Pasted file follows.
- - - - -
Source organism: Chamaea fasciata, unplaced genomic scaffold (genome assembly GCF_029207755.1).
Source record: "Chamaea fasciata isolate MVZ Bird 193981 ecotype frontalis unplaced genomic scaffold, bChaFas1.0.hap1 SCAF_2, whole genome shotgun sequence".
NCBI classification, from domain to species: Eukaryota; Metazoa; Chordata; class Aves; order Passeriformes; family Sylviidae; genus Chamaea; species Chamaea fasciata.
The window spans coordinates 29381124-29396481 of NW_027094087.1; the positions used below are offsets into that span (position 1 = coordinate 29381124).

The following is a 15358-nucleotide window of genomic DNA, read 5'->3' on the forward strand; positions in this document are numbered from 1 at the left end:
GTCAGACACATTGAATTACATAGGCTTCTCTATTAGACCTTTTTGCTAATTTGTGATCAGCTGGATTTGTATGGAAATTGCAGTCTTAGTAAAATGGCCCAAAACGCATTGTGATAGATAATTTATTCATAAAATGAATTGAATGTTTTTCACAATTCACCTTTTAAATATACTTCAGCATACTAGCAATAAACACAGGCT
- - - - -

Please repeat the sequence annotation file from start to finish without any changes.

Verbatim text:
Source organism: Chamaea fasciata, unplaced genomic scaffold (genome assembly GCF_029207755.1).
Source record: "Chamaea fasciata isolate MVZ Bird 193981 ecotype frontalis unplaced genomic scaffold, bChaFas1.0.hap1 SCAF_2, whole genome shotgun sequence".
NCBI classification, from domain to species: Eukaryota; Metazoa; Chordata; class Aves; order Passeriformes; family Sylviidae; genus Chamaea; species Chamaea fasciata.
The window spans coordinates 29381124-29396481 of NW_027094087.1; the positions used below are offsets into that span (position 1 = coordinate 29381124).

The following is a 15358-nucleotide window of genomic DNA, read 5'->3' on the forward strand; positions in this document are numbered from 1 at the left end:
GTCAGACACATTGAATTACATAGGCTTCTCTATTAGACCTTTTTGCTAATTTGTGATCAGCTGGATTTGTATGGAAATTGCAGTCTTAGTAAAATGGCCCAAAACGCATTGTGATAGATAATTTATTCATAAAATGAATTGAATGTTTTTCACAATTCACCTTTTAAATATACTTCAGCATACTAGCAATAAACACAGGCT